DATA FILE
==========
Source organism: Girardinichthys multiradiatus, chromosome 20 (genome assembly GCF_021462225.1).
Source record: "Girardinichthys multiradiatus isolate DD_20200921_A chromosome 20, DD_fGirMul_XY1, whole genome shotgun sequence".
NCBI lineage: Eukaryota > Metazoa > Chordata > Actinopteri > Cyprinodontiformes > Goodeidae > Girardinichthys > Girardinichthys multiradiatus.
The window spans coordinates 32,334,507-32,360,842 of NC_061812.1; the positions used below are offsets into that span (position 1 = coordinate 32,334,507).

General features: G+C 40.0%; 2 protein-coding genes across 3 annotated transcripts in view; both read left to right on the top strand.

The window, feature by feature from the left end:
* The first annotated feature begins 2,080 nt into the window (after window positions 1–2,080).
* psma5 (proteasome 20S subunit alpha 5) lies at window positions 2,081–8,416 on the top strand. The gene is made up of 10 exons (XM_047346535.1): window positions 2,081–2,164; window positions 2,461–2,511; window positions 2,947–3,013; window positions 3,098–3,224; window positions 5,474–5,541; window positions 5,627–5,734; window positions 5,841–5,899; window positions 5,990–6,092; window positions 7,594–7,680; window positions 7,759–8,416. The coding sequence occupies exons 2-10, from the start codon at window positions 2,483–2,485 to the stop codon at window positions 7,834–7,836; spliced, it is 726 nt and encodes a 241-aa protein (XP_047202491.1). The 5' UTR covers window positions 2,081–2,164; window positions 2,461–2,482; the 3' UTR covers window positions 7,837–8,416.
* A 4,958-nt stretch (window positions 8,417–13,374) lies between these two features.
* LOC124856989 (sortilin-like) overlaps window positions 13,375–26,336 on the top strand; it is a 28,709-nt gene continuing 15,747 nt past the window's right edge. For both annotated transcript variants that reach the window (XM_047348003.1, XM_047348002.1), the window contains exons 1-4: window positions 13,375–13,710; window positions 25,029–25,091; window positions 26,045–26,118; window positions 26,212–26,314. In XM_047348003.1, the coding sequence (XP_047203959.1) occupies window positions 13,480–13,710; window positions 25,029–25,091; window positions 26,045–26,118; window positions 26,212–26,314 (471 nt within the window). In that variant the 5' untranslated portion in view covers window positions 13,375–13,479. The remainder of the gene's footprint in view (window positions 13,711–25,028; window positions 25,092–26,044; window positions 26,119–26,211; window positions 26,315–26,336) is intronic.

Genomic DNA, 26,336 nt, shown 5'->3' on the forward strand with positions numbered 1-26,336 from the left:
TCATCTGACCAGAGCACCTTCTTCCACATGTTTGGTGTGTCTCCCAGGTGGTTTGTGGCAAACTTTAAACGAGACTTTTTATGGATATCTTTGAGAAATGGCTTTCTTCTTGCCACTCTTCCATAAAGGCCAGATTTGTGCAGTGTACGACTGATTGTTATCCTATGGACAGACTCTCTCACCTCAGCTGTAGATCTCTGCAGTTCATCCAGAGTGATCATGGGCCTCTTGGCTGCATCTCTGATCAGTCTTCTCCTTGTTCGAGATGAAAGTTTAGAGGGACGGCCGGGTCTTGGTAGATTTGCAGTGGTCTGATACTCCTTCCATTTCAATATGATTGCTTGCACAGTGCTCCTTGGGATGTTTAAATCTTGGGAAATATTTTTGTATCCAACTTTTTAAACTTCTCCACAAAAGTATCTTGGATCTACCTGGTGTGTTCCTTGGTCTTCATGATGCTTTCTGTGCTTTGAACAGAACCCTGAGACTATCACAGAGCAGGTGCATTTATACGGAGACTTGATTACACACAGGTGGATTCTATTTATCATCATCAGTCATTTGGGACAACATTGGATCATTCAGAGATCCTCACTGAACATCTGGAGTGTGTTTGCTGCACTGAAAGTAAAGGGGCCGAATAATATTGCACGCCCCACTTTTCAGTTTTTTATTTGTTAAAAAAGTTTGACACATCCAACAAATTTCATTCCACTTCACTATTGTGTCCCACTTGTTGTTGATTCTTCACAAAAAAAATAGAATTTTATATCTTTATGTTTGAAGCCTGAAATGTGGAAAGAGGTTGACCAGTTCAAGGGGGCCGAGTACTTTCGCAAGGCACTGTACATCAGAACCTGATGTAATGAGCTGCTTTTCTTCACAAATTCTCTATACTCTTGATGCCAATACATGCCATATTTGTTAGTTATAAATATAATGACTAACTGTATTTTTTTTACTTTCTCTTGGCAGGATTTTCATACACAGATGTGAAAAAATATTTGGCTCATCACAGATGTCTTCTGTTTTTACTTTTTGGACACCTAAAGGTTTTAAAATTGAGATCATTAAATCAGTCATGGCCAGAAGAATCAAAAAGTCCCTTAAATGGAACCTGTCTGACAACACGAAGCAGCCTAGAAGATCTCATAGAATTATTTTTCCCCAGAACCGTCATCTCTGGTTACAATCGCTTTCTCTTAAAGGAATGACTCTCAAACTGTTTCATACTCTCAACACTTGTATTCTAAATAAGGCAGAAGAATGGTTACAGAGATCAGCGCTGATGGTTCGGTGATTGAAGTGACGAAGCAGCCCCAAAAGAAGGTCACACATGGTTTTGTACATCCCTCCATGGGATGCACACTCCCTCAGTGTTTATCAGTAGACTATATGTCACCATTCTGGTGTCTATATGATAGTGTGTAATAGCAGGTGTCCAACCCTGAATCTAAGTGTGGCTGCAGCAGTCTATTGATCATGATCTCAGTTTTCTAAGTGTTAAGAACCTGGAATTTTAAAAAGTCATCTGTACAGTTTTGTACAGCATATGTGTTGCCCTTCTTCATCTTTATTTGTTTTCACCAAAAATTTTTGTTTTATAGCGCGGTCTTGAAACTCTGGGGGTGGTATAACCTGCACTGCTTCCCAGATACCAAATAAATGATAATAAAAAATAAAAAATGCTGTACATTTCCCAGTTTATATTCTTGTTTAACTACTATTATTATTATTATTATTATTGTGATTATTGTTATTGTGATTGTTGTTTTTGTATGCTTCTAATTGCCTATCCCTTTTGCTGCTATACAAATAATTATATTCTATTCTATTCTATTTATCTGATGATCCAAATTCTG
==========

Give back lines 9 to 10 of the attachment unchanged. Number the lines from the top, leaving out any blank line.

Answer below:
* A 4,958-nt stretch (window positions 8,417–13,374) lies between these two features.
* LOC124856989 (sortilin-like) overlaps window positions 13,375–26,336 on the top strand; it is a 28,709-nt gene continuing 15,747 nt past the window's right edge. For both annotated transcript variants that reach the window (XM_047348003.1, XM_047348002.1), the window contains exons 1-4: window positions 13,375–13,710; window positions 25,029–25,091; window positions 26,045–26,118; window positions 26,212–26,314. In XM_047348003.1, the coding sequence (XP_047203959.1) occupies window positions 13,480–13,710; window positions 25,029–25,091; window positions 26,045–26,118; window positions 26,212–26,314 (471 nt within the window). In that variant the 5' untranslated portion in view covers window positions 13,375–13,479. The remainder of the gene's footprint in view (window positions 13,711–25,028; window positions 25,092–26,044; window positions 26,119–26,211; window positions 26,315–26,336) is intronic.